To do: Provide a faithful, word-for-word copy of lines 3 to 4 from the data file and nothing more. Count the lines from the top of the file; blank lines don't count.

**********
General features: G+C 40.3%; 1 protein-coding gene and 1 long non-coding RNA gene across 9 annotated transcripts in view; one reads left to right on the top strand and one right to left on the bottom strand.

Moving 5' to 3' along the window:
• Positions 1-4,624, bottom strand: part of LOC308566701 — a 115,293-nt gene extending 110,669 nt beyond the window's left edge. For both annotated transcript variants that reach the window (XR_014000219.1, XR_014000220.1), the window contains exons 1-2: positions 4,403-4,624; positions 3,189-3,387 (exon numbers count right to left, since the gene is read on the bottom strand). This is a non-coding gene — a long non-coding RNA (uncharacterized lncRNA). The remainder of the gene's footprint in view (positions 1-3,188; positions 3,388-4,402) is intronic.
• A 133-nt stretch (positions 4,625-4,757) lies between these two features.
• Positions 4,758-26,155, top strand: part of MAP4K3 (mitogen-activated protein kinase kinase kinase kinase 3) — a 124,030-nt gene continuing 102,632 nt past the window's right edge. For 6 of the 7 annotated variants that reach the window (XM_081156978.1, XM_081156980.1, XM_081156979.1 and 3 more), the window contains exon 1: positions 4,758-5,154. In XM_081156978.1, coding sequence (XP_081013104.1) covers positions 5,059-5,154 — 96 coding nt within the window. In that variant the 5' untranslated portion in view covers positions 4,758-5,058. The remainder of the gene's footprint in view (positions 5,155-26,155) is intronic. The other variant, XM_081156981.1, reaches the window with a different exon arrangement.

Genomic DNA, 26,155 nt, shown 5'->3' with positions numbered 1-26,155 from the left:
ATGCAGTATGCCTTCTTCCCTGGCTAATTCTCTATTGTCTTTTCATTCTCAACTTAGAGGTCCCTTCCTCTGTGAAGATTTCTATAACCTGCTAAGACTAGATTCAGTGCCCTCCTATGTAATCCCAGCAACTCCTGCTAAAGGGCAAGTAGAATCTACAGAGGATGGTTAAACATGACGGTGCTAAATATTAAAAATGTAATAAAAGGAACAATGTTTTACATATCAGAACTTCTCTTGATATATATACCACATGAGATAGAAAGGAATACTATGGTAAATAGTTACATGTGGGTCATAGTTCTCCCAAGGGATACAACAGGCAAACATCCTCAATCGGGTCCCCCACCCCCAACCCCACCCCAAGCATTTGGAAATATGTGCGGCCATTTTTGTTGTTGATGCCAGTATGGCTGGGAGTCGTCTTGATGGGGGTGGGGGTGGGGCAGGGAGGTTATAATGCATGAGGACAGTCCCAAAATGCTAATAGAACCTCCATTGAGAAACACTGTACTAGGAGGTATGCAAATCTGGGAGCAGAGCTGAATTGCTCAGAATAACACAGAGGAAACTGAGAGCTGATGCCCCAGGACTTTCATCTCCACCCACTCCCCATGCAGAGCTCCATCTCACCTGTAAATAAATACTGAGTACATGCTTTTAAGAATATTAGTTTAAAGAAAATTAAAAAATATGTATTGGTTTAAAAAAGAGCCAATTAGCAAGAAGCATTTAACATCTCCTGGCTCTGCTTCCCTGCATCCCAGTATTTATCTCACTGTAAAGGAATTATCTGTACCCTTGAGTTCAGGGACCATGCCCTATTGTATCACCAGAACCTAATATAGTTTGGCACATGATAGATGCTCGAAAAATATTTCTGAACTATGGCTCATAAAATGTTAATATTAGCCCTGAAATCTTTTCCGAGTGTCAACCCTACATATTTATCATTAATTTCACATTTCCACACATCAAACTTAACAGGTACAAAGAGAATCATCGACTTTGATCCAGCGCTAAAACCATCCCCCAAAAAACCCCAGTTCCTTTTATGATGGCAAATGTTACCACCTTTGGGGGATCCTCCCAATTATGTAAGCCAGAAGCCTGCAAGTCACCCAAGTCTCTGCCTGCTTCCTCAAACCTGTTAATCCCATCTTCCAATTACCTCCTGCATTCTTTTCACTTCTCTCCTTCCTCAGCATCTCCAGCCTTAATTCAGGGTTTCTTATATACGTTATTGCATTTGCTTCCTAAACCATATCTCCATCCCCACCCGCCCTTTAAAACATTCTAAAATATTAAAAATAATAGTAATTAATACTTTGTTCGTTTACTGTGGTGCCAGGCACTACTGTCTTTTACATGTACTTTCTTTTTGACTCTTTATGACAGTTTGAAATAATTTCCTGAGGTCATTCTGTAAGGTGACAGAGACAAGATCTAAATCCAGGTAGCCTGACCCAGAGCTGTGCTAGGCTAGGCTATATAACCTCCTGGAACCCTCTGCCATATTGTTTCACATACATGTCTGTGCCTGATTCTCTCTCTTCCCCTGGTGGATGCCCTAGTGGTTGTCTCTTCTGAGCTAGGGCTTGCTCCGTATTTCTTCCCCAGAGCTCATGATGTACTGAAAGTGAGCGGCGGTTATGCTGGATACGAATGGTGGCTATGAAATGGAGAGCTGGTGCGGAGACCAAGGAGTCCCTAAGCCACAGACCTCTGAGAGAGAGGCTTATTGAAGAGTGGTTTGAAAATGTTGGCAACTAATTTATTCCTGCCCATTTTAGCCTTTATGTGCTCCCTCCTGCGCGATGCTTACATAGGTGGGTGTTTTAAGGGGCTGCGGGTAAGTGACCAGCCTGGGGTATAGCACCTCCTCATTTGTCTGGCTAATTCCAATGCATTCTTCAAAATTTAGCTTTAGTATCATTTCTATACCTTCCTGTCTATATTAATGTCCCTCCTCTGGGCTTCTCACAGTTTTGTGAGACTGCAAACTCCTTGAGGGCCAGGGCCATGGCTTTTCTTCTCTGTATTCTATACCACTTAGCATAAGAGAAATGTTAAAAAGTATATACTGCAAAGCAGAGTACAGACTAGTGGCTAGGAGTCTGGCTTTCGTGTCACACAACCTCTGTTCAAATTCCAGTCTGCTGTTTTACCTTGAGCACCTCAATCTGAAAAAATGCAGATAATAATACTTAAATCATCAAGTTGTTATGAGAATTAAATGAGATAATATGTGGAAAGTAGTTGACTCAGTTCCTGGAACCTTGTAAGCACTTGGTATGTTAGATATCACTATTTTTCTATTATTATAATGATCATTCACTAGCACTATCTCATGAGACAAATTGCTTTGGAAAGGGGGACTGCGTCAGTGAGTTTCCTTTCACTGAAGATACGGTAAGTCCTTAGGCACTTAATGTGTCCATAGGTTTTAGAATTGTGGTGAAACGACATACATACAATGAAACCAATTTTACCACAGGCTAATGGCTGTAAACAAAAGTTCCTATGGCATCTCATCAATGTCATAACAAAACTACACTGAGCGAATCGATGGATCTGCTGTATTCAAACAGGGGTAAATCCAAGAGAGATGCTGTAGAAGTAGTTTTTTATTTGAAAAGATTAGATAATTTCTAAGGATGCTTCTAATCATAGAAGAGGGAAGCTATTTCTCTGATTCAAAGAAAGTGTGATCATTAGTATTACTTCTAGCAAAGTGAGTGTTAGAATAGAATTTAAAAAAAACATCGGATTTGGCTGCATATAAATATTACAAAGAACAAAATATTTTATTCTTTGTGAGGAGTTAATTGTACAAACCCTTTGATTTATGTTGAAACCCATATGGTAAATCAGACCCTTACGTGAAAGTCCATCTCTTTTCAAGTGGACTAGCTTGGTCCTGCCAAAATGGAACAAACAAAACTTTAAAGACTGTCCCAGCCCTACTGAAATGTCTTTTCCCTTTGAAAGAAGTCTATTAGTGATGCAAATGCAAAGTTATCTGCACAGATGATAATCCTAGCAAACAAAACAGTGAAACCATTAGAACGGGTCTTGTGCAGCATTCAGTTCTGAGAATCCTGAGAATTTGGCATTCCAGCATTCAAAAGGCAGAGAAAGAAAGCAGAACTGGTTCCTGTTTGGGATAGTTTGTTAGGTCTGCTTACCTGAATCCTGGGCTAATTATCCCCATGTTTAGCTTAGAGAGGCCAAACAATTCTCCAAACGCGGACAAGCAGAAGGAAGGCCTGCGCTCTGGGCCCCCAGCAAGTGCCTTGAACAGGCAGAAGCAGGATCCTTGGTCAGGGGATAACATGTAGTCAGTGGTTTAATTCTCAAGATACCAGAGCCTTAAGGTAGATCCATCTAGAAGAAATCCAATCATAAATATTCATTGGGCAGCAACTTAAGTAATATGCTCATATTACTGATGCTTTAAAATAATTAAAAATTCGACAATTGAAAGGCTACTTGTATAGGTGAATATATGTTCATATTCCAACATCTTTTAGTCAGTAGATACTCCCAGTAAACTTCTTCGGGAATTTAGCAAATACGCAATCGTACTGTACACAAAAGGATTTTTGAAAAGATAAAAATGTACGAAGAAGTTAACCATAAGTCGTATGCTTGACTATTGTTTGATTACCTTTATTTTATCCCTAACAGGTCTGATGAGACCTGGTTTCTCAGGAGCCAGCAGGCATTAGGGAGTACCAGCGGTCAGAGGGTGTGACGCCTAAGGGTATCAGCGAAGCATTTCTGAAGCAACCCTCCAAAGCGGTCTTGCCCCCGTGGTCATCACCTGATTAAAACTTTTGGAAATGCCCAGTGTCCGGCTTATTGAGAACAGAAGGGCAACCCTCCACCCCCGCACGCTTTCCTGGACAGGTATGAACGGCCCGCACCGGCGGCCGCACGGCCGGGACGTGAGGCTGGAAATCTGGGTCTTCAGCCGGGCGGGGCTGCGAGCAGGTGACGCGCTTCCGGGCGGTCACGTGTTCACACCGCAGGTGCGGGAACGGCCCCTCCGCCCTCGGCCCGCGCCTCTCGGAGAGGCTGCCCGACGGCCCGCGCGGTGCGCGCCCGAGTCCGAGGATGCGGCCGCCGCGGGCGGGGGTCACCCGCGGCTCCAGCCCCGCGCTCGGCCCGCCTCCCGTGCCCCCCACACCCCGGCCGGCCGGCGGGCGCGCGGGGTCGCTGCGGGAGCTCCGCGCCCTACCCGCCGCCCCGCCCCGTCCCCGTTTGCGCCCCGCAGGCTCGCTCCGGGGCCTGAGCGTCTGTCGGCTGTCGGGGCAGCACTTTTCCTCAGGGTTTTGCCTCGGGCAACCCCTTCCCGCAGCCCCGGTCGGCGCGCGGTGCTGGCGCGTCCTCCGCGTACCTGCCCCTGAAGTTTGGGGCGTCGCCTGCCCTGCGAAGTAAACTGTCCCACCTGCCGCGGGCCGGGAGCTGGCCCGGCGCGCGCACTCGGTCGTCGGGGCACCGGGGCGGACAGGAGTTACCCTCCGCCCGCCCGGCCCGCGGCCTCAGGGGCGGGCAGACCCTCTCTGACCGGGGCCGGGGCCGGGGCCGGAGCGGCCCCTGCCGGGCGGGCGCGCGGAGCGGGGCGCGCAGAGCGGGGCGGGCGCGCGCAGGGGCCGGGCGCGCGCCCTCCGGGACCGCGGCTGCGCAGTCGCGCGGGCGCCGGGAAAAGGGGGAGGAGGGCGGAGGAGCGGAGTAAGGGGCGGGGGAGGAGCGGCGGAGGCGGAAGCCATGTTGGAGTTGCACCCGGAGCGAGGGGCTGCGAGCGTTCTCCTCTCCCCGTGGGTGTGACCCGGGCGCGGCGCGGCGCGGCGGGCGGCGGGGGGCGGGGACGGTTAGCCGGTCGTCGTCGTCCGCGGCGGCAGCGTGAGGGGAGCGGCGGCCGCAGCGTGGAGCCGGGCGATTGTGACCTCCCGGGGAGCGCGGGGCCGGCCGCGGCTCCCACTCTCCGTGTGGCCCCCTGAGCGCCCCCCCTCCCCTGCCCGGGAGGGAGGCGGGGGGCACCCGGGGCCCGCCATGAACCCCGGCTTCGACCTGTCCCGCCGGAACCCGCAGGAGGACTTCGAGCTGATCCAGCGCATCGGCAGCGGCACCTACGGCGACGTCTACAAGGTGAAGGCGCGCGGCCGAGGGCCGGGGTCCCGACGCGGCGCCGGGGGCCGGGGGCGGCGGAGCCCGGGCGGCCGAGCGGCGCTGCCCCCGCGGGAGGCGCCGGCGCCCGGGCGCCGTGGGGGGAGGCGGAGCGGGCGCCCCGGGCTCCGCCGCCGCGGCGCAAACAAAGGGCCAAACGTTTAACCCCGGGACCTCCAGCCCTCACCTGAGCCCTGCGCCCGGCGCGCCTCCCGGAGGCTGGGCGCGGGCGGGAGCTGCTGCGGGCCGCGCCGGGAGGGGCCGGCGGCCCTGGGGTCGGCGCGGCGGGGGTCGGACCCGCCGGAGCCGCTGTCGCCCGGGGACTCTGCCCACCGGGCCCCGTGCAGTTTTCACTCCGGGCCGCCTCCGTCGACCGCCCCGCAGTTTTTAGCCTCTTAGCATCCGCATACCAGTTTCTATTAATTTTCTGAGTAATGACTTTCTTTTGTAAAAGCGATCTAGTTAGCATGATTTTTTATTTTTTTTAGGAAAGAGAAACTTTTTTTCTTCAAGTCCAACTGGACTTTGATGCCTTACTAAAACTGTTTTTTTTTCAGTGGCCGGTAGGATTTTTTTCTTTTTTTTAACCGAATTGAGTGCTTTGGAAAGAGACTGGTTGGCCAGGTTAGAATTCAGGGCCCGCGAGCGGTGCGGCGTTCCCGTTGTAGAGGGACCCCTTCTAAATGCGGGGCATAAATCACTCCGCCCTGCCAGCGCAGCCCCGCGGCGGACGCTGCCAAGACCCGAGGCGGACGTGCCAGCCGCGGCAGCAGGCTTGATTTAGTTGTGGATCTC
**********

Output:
• Positions 1-4,624, bottom strand: part of LOC308566701 — a 115,293-nt gene extending 110,669 nt beyond the window's left edge. For both annotated transcript variants that reach the window (XR_014000219.1, XR_014000220.1), the window contains exons 1-2: positions 4,403-4,624; positions 3,189-3,387 (exon numbers count right to left, since the gene is read on the bottom strand). This is a non-coding gene — a long non-coding RNA (uncharacterized lncRNA). The remainder of the gene's footprint in view (positions 1-3,188; positions 3,388-4,402) is intronic.
• A 133-nt stretch (positions 4,625-4,757) lies between these two features.